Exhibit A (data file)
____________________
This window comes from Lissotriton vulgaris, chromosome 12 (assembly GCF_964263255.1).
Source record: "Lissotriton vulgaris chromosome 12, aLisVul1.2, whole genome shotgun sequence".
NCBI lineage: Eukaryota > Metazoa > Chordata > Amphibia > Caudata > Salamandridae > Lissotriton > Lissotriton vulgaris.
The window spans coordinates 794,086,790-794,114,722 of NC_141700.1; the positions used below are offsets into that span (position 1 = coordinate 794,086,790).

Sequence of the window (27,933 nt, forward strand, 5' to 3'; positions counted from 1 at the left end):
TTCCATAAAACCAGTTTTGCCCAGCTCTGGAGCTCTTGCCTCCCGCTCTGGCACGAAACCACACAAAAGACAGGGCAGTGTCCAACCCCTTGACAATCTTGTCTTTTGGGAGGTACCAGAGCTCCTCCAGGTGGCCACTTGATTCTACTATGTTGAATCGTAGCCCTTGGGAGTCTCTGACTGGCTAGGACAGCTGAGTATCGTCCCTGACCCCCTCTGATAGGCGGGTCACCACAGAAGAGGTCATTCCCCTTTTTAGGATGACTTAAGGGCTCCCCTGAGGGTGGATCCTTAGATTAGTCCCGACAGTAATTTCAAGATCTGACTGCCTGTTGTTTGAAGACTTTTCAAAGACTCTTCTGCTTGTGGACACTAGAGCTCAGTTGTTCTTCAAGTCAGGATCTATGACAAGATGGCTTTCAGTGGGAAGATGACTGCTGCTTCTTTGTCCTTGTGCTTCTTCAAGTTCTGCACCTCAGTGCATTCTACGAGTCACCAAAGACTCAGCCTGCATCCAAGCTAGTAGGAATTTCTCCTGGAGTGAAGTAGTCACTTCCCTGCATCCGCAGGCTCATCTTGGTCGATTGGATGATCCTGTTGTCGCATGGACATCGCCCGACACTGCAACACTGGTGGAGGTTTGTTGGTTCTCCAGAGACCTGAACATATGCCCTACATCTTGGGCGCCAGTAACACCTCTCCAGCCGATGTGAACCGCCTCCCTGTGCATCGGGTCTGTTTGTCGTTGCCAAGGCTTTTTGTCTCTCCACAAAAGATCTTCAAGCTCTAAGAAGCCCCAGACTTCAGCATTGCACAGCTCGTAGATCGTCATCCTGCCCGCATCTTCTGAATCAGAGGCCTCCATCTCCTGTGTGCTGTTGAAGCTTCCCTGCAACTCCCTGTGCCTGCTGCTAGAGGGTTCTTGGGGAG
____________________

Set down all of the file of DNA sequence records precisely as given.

This window comes from Lissotriton vulgaris, chromosome 12 (assembly GCF_964263255.1).
Source record: "Lissotriton vulgaris chromosome 12, aLisVul1.2, whole genome shotgun sequence".
NCBI lineage: Eukaryota > Metazoa > Chordata > Amphibia > Caudata > Salamandridae > Lissotriton > Lissotriton vulgaris.
The window spans coordinates 794,086,790-794,114,722 of NC_141700.1; the positions used below are offsets into that span (position 1 = coordinate 794,086,790).

Sequence of the window (27,933 nt, forward strand, 5' to 3'; positions counted from 1 at the left end):
TTCCATAAAACCAGTTTTGCCCAGCTCTGGAGCTCTTGCCTCCCGCTCTGGCACGAAACCACACAAAAGACAGGGCAGTGTCCAACCCCTTGACAATCTTGTCTTTTGGGAGGTACCAGAGCTCCTCCAGGTGGCCACTTGATTCTACTATGTTGAATCGTAGCCCTTGGGAGTCTCTGACTGGCTAGGACAGCTGAGTATCGTCCCTGACCCCCTCTGATAGGCGGGTCACCACAGAAGAGGTCATTCCCCTTTTTAGGATGACTTAAGGGCTCCCCTGAGGGTGGATCCTTAGATTAGTCCCGACAGTAATTTCAAGATCTGACTGCCTGTTGTTTGAAGACTTTTCAAAGACTCTTCTGCTTGTGGACACTAGAGCTCAGTTGTTCTTCAAGTCAGGATCTATGACAAGATGGCTTTCAGTGGGAAGATGACTGCTGCTTCTTTGTCCTTGTGCTTCTTCAAGTTCTGCACCTCAGTGCATTCTACGAGTCACCAAAGACTCAGCCTGCATCCAAGCTAGTAGGAATTTCTCCTGGAGTGAAGTAGTCACTTCCCTGCATCCGCAGGCTCATCTTGGTCGATTGGATGATCCTGTTGTCGCATGGACATCGCCCGACACTGCAACACTGGTGGAGGTTTGTTGGTTCTCCAGAGACCTGAACATATGCCCTACATCTTGGGCGCCAGTAACACCTCTCCAGCCGATGTGAACCGCCTCCCTGTGCATCGGGTCTGTTTGTCGTTGCCAAGGCTTTTTGTCTCTCCACAAAAGATCTTCAAGCTCTAAGAAGCCCCAGACTTCAGCATTGCACAGCTCGTAGATCGTCATCCTGCCCGCATCTTCTGAATCAGAGGCCTCCATCTCCTGTGTGCTGTTGAAGCTTCCCTGCAACTCCCTGTGCCTGCTGCTAGAGGGTTCTTGGGGAG